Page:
Download Presentation
## CS322

- - - - - - - - - - - - - - - - - - - - - - - - - - - E N D - - - - - - - - - - - - - - - - - - - - - - - - - - -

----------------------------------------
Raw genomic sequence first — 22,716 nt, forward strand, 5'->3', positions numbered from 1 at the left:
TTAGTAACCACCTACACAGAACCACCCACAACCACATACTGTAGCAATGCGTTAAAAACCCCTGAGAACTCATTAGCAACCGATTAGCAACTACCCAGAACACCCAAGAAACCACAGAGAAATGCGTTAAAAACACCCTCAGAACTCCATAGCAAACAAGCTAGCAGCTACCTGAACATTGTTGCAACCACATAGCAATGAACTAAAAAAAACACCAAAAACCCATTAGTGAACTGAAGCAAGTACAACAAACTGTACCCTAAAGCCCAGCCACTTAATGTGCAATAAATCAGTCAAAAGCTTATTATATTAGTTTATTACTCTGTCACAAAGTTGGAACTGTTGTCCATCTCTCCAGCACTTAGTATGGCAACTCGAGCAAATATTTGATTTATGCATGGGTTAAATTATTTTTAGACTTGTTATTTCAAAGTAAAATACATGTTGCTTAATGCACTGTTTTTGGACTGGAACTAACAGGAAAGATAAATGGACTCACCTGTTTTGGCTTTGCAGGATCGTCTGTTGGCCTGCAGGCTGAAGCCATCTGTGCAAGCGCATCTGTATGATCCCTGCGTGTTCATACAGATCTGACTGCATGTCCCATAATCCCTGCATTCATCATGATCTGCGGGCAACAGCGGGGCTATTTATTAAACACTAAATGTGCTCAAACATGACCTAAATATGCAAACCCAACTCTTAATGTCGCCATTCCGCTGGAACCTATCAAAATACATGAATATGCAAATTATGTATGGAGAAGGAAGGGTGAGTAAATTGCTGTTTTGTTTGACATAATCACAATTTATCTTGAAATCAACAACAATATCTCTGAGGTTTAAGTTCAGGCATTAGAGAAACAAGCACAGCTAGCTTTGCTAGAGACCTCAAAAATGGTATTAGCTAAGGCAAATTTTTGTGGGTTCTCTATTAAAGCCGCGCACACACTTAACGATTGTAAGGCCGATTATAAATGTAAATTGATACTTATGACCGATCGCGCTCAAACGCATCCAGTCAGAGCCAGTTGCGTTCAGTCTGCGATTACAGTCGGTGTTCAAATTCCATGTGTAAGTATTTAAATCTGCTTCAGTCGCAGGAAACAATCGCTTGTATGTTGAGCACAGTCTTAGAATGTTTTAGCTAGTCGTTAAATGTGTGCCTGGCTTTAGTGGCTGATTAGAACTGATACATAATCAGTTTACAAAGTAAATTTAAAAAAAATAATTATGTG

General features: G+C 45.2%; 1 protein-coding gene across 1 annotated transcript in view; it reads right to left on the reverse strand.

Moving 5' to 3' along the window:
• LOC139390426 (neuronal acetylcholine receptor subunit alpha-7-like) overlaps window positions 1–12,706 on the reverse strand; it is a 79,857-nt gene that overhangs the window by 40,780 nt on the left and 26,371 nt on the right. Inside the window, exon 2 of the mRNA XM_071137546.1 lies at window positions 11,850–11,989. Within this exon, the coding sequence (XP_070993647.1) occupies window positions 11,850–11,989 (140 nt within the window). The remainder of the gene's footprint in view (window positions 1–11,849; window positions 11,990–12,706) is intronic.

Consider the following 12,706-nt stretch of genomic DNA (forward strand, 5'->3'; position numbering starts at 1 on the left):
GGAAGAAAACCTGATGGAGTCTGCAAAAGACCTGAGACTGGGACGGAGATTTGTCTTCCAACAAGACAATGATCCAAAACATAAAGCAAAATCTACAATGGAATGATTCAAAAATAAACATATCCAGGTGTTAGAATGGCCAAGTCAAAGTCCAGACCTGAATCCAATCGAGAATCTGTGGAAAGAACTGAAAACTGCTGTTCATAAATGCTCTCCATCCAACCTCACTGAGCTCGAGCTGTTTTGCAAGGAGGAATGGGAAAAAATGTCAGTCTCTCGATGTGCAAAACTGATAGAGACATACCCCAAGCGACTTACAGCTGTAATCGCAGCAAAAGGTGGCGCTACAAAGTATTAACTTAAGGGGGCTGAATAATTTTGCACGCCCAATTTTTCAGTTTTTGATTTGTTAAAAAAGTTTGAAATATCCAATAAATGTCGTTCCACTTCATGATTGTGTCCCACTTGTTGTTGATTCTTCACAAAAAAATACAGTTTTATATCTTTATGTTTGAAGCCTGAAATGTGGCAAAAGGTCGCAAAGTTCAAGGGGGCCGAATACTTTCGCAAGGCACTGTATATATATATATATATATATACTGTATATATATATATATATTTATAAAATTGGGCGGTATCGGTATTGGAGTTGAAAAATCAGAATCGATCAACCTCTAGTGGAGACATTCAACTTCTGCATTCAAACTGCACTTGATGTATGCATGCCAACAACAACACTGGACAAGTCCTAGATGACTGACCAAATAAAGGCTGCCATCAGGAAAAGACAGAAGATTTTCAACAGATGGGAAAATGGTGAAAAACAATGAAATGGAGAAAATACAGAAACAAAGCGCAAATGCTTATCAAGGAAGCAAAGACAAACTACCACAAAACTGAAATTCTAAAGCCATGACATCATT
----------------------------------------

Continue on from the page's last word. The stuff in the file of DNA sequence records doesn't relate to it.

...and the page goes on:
**Week 11 - Wednesday**CS322**Last time**• What did we talk about last time? • Graphs • Euler paths and tours**Logical warmup**• One hundred ants are walking along a meter long stick • Each ant is traveling either to the left or the right with a constant speed of 1 meter per minute • When two ants meet, they bounce off each other and reverse direction • When an ant reaches an end of the stick, it falls off • Will all the ants fall off? • What is the longest amount of time that you would need to wait to guarantee that all ants have fallen off?**Hamiltonian circuits**• An Euler circuit has to visit every edge of a graph exactly once • A Hamiltonian circuit must visit every vertex of a graph exactly once (except for the first and the last) • If a graph G has a Hamiltonian circuit, then G has a subgraphH with the following properties: • H contains every vertex of G • H is connected • H has the same number of edges as vertices • Every vertex of H has degree 2 • In some cases, you can use these properties to show that a graph does not have a Hamiltonian circuit • In general, showing that a graph has or does not have a Hamiltonian circuit is NP-complete (widely believed to take exponential time) • Does the following graph have a Hamiltonian circuit? a c b e d**Matrices**• As you presumably know, a matrix is a rectangular array of elements • An m x n matrix has m rows and n columns**Graph representations**• There are many, many different ways to represent a graph • If you get tired of drawing pictures or listing ordered pairs, a matrix is not a bad way • To represent a graph as an adjacency matrix, make an n x n matrix, where n is the number of vertices • Let the nonnegative integer at aij give the number of edges from vertex i to vertex j • A simple graph will always have either 1 or 0 for every location**Graph to matrix examples**• What is the adjacency matrix for the following graph? • What about for this one? v1 v3 v2 v1 v3 v2**Matrix to graph example**• Draw a graph corresponding to this matrix**Another graph to matrix**• What's the adjacency matrix of this graph? • Note that the matrix is symmetric • In a symmetric matrix, aij = aji for all 1 ≤ i ≤ n and 1 ≤ j ≤ n • All undirected graphs have a symmetric matrix representation v1 v2 v4 v3**Matrix multiplications**• To multiply matrices A and B, it must be the case that A is an m x k matrix and that B is a k x n matrix • Then, the ith row, jth column of the result is the dot product of the ith row of A with the jth column of B • In other words, we could compute element cij in the result matrix C as follows:**Matrix multiplication practice**• Multiply matrices A and B**A few points about matrix multiplication**• Matrix multiplication is associative • That is, A(BC) = (AB)C • Matrix multiplication is not commutative • AB is not always equal to BA (for one thing, BA might not even be legal if AB is) • There is an n x n identity matrix I such that, for any m x n matrix A, AI = A • I is all zeroes, except for the diagonal (where row = column) which is all ones • We can raise square matrices to powers using the following recursive definition • A0 = I, where I is the n x n identity matrix • Ak = AAk-1, for all integers k ≥ 1**Finding powers of a matrix**• Is A symmetric? • Compute A0 • Compute A1 • Compute A2 • Compute A3**Matrix powers for graphs**• We can find the number of walks of length k that connect two vertices in a graph by raising the adjacency matrix of the graph to the kth power • Raising a matrix to the zeroth power means you can only get from a vertex to itself (identity matrix) • Raising a matrix to the first power means that the number of paths of length one from one vertex to another is exactly the number of edges between them • The result holds for all k, but we aren't going to prove it**Isomorphism invariants**• A property is called an isomorphism invariant if its truth or falsehood does not change when considering a different (but isomorphic) graph • 10 common isomorphism invariants: • Has n vertices • Has m edges • Has a vertex of degree k • Has m vertices of degree k • Has a circuit of length k • Has a simple circuit of length k • Has m simple circuits of length k • Is connected • Has an Euler circuit • Has a Hamiltonian circuit**Using invariants to disprove isomorphism**• If any of the invariants have different values for two different graphs, those graphs are not isomorphic • Use the 10 invariants given to show that the following pair of graphs is not isomorphic**TreesWhat are they and how are they useful?**Student Lecture**Trees**• A tree is a graph that is circuit-free and connected • Examples: A graph made up of disconnected trees is called a forest**Applications of trees**• Trees have almost unlimited applications • You should all be familiar with the concept of a decision tree from programming > 10 Math 120 Score on Part II > 10 Math 110 10 Score on Part I = 8, 9, 10 Score on Part II > 6 Math 110 < 8 Math 100 6 Math 100**Parse trees**• A grammar for a formal language (such as we will discuss next week or the week after) is made up of rules that allow non-terminals to be turned into other non-terminals or terminals • For example: • <sentence> <noun phrase><verb phrase> • <noun phrase> <article><noun> | <article><adjective><noun> • <verb phrase> <verb><noun phrase> • <article> a | an | the • <adjective> funky • <noun> DJ | beat • <verb> plays | spins • Make a parse tree corresponding to the sentence, "The DJ plays a funky beat"**Describing trees**• Any tree with more than one vertex has at least one vertex of degree 1 • If a vertex in a tree has degree 1 it is called a terminal vertex (or leaf) • All vertices of degree greater than 1 in a tree are called internal vertices (or branch vertices)**A property of trees**• For any positive integer n, a tree with n vertices must have n – 1 edges • Prove this by mathematical induction • Hint: Any tree with 2 or more nodes has a vertex of degree 1. What happens when you remove that vertex?**Rooted trees**• In a rooted tree, one vertex is distinguished and called the root • The level of a vertex is the number of edges along the unique path between it and the root • The height of a rooted tree is the maximum level of any vertex of the tree • The children of any vertex v in a rooted tree are all those nodes that are adjacent to v and one level further away from the root than v • Two distinct vertices that are children of the same parent are called siblings • If w is a child of v, then v is the parent of w • If v is on the unique path from w to the root, then v is an ancestor of w and w is a descendant of v**Rooted tree example**• Consider the following tree, rooted at 0 • What is the level of 5? • What is the level of 0? • What is the height of this tree? • What are the children of 3? • What is the parent of 2? • What are the siblings of 8? • What are the descendants of 3? 0 3 4 1 2 5 6 7 9 8**Binary trees**• A binary tree is a rooted tree in which every parent has at most two children • Each child is designated either the left child or the right child • In a full binary tree, each parent has exactly two children • Given a parent v in a binary tree, the left subtree of v is the binary tree whose root is the left child of v • Ditto for right subtree**Binary tree applications**• As we all know from data structures, a binary tree can be used to make a data structure that is efficient for insertions, deletions, and searches • But, it doesn't stop there! • We can represent binary arithmetic with a binary tree • Make a binary tree for the expression ((a – b)∙c) + (d/e) • The root of each subtree is an operator • Each subtree is either a single operand or another expression**Full Binary Tree Theorem 1**• If k is a positive integer and T is a full binary tree with k internal vertices, then T has a total 2k + 1 vertices and has k + 1 terminal vertices • Prove it! • Hint: Induction isn't needed. We just need to relate the number of non-terminal nodes to the number of terminal nodes**Full Binary Tree Theorem 2**• If T is a full binary tree with height h, then it has 2h+1 – 1 vertices • Prove it using induction!**Generalizing that result**• If T is a binary tree with t terminal vertices and height h, then t 2h • Prove it using strong induction on the height of the tree • Hint: Consider cases where the root of the tree has 1 child and 2 children separately**Next time…**• Spanning trees • Graphing functions**Reminders**• Keep reading Chapter 10 • Start Chapter 11 • Start work on Assignment 9 • Due next Friday